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"As I Sit Writing Here" (1888)

"As I Sit Writing Here" first appeared in the New York Herald, 14 May 1888. Later that year, Whitman collected "Writing" into November Boughs under the section "Sands at Seventy." Also later that year, "Sands at Seventy" was reprinted as an annex to Leaves of Grass in Complete Poems and Prose.

Whitman's attempt to record universal experiences and his self-proclaimed role as poet of body and soul force him to write even about the unpleasantness of aging. In "Writing" Whitman voices his concerns that advancing age is filtering into his poetry, making him a weaker poet. His body becomes a metaphor for poetic activity: both succumb to the burdens of age. Instead of a free flow of ideas expressed through a natural process, Whitman's poetry is stopped up—constipated. Time has made him "dull" and "querulous." "Lethargy" slows his writing so that he produces shorter poems. "Whimpering ennui" causes him to question his ability to write. By acknowledging his advanced age in his writing, however, Whitman attempts to put himself in control of his querulousness. He hopes that by his forcing the reader to participate in his aches and "glooms," the reader will experience aging with him and thus overlook the weaknesses seeping into his poetry.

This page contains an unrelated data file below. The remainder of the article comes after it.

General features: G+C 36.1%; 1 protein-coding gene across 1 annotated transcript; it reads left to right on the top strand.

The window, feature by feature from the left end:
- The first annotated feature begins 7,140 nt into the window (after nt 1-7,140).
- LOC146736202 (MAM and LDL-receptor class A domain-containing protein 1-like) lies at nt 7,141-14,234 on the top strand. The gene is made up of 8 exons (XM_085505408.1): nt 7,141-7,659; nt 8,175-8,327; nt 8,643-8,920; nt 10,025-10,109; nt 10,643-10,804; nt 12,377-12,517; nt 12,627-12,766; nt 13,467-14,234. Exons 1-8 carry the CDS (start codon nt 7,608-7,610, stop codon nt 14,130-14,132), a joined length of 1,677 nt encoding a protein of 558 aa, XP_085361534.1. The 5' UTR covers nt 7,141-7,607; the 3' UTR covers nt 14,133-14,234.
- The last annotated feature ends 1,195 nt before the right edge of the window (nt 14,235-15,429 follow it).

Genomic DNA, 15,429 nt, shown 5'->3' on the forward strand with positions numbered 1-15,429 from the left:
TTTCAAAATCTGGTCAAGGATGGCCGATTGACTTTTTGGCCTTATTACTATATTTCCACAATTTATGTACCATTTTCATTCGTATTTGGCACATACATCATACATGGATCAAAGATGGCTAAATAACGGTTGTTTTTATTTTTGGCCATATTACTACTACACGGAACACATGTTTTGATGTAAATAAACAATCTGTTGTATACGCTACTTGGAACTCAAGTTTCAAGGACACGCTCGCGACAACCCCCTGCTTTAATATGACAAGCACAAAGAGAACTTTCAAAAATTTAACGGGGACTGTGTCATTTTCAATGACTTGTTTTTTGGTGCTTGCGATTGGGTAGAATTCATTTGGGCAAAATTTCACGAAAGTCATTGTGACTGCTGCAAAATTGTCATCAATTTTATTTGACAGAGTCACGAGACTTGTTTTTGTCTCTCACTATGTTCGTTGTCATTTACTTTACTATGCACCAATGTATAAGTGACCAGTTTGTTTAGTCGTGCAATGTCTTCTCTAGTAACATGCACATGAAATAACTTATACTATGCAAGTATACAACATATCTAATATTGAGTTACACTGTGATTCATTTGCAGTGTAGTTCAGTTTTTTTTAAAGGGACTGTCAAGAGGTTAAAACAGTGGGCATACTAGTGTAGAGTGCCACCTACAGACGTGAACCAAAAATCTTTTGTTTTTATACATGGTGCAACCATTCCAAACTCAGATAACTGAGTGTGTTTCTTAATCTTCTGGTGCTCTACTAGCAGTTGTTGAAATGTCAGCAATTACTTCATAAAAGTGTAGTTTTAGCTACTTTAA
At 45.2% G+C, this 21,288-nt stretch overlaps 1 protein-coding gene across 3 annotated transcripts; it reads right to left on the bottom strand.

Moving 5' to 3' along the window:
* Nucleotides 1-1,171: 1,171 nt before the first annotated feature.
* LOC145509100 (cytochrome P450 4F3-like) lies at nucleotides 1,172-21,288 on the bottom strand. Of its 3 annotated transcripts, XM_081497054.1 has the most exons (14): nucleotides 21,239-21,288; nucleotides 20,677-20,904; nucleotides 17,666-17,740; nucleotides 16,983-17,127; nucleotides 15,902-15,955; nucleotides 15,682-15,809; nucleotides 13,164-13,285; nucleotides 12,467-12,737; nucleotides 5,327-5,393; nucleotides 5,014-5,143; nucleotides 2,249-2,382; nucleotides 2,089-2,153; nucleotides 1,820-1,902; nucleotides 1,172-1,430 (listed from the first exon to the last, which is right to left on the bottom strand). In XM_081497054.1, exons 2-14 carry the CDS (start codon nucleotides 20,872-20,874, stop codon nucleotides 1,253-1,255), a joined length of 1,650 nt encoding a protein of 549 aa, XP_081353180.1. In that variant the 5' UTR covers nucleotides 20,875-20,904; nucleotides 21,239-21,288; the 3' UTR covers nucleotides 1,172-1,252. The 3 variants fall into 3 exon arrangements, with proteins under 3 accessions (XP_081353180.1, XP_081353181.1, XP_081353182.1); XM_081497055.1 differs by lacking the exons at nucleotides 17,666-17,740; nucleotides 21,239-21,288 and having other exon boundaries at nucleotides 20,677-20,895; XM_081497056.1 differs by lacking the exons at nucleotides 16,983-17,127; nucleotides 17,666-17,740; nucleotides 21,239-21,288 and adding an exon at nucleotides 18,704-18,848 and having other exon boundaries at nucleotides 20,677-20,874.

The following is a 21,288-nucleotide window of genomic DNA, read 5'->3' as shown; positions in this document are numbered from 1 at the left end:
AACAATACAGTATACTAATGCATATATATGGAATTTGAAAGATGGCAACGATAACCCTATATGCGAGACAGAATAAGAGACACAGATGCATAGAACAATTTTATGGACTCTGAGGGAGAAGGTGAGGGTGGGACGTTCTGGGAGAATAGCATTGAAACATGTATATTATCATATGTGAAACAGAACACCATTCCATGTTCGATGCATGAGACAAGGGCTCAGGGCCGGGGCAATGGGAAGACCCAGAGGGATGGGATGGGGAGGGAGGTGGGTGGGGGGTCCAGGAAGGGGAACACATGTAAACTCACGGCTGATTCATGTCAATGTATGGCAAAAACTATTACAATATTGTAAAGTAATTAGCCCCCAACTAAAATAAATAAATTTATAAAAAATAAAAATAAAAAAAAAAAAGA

Fillard, Claudette. "Le Vannier de Camden: Vieillesse, Poésie, et les Annexes de Leaves of Grass." Études Anglaises 45 (1992): 311–323.

Stauffer, Donald Barlow. "Walt Whitman and Old Age." Walt Whitman Review 24 (1978): 142–148.

Thomas, M. Wynn. "A Study of Whitman's Late Poetry." Walt Whitman Review 27 (1981): 3–14.

Whitman, Walt. Leaves of Grass: Comprehensive Reader's Edition. Ed. Harold W. Blodgett and Scholley Bradley. New York: New York UP, 1965.

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